General Mills sued over glyphosate in Cheerios days after Monsanto verdict
Six days after a jury awarded a former school groundskeeper $289 million because glyphosate in Monsanto's Roundup weed killer probably caused his cancer, a Florida woman has sued General Mills for an alleged failure to reveal the presence of glyphosate in its Cheerios cereal products.
According to Food Navigator, plaintiff Mounira Doss claims Cheerios tested by the Environmental Working Group earlier this month contained 470 to 530 parts per billion (ppb) of glyphosate. Food Navigator noted the U.S. Environmental Protection Agency has set allowable glyphosate levels in grains at 30,000 ppb. However, EWG's health benchmark is 160 ppb.
Mike Siemienas, a spokesman for General Mills, told the publication the company's products are safe and meet regulatory safety levels. "The EPA has researched this issue and has set rules that we follow as do farmers who grow crops including wheat and oats," he said. "We continue to work closely with farmers, our suppliers and conservation organizations to minimize the use of pesticides on the crops and ingredients we use in our foods."
It was only a matter of time before complaints like this cropped up after the $289-million San Francisco jury verdict issued Aug. 10 — which Monsanto new parent Bayer plans to appeal. It may be the first of many taking aim at glyphosate residues in General Mills' and other food products.
Most food-related glyphosate litigation has not been successful, usually because the complaints were based on arguments the court found less than persuasive. A Minnesota class-action lawsuit filed in 2016, for example, argued that General Mills' Nature Valley granola bars were mislabeled as "natural" when they contained glyphosate residues, but the judge found that implausible and dismissed the complaint last year.
Other legal complaints rely on scientific findings about whether glyphosate is safe or causes cancer in humans. There are about 8,000 lawsuits against Monsanto still to be heard, according to Reuters, all claiming that glyphosate has caused cancer. The company has rejected such claims and said not only that the chemical doesn't cause cancer, but that it has "a more than 40-year history of safe use." It will be interesting to see how cases are handled now that Monsanto is part of Bayer since it could depend on how much risk and expense the pharmaceutical giant is willing to take on.
Meanwhile, concerns are increasing about glyphosate in the food supply. In 2015, the World Health Organization said glyphosate can probably be linked to cancer. California's Office of Environmental Health Hazard Assessment labeled glyphosate as "known to cause cancer" and classified the chemical as carcinogenic under Proposition 65 in 2017. Monsanto challenged the listing but lost that fight last week when the California Supreme Court refused to hear its appeal.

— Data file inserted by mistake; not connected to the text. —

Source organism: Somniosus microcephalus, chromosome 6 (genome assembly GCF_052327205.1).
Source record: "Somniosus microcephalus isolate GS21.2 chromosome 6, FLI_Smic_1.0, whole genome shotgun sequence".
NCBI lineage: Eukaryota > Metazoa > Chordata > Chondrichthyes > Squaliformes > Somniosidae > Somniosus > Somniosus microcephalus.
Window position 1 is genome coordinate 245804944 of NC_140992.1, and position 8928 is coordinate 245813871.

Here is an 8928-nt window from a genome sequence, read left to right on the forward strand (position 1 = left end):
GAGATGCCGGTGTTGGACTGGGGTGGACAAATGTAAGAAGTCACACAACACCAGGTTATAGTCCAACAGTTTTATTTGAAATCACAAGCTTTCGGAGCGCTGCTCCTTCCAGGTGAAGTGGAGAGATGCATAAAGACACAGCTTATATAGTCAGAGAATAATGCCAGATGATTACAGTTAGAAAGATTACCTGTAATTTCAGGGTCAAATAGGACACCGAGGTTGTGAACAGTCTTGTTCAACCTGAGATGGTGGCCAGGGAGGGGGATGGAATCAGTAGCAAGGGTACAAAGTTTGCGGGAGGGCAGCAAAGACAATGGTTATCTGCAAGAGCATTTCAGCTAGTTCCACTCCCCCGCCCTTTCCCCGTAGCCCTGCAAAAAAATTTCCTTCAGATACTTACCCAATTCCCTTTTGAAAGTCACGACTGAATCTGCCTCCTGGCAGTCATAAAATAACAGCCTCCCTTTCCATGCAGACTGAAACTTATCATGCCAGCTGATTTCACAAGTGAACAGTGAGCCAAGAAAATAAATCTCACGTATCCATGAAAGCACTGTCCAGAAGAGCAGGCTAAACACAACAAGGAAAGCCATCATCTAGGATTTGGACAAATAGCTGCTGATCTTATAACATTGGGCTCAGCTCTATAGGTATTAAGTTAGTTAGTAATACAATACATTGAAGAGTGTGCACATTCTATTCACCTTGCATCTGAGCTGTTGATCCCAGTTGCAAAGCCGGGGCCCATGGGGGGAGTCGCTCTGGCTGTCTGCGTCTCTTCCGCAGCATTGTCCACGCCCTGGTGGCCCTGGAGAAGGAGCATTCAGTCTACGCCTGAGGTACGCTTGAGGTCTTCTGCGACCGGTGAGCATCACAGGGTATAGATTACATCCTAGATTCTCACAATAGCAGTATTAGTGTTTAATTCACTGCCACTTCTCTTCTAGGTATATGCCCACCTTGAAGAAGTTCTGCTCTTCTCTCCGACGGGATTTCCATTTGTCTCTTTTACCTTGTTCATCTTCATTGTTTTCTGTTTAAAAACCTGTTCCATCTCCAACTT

The U.S. Food and Drug Administration has been testing for glyphosate in the food supply for the past two years and, according to Politico, is evaluating the results and plans to eventually release them. That information, once it appears, could also sway the court of public opinion about the chemical's relative safety.
Given the currenet legal and political environment, it might be wise for food manufacturers to proactively test their products for glyphosate residues and advertise the results. It may no longer be enough to say that products are safe because they meet EPA glyphosate standards, as PepsiCo's Quaker Oats and General Mills recently did after the EWG test results were released. In a statement, the environmental group's president, Ken Cook, called that a "tone-deaf response" that ignored public health concerns.
"It is especially disappointing because these two multi-billion dollar companies can take the simple step of telling their oat farmers to stop using glyphosate as a harvest-time desiccant on their crops," Cook said. "The oat products we tested from a number of other companies had glyphosate levels well below our children’s health-protective benchmark, so it is possible to produce and sell foods that do not contain unsafe levels of glyphosate."
Manufacturers also could choose to have their products certified as glyphosate-free in order to win over concerned consumers. It's hard to put a price tag on public confidence, and it might make sense for companies to get ahead of the problem and pay for such a certification rather than find its products on a list of those recently tested by an outside group and found to have high glyphosate levels based on their standards.
These food companies also might work through their supply chains and talk to suppliers about reducing or eliminating the use of glyphosate and letting customers know about the process. They would likely incur higher costs in making this transition, but the long-term customer benefits would likely outweigh the investment.
Even if Monsanto is successful in appealing the $289-million verdict and General Mills beats the class-action lawsuit involving Cheerios, the damage may have been done if consumers no longer trust products containing ingredients on which glyphosate is used. That would be a very expensive outcome and one whose ramifications could last for a very long time.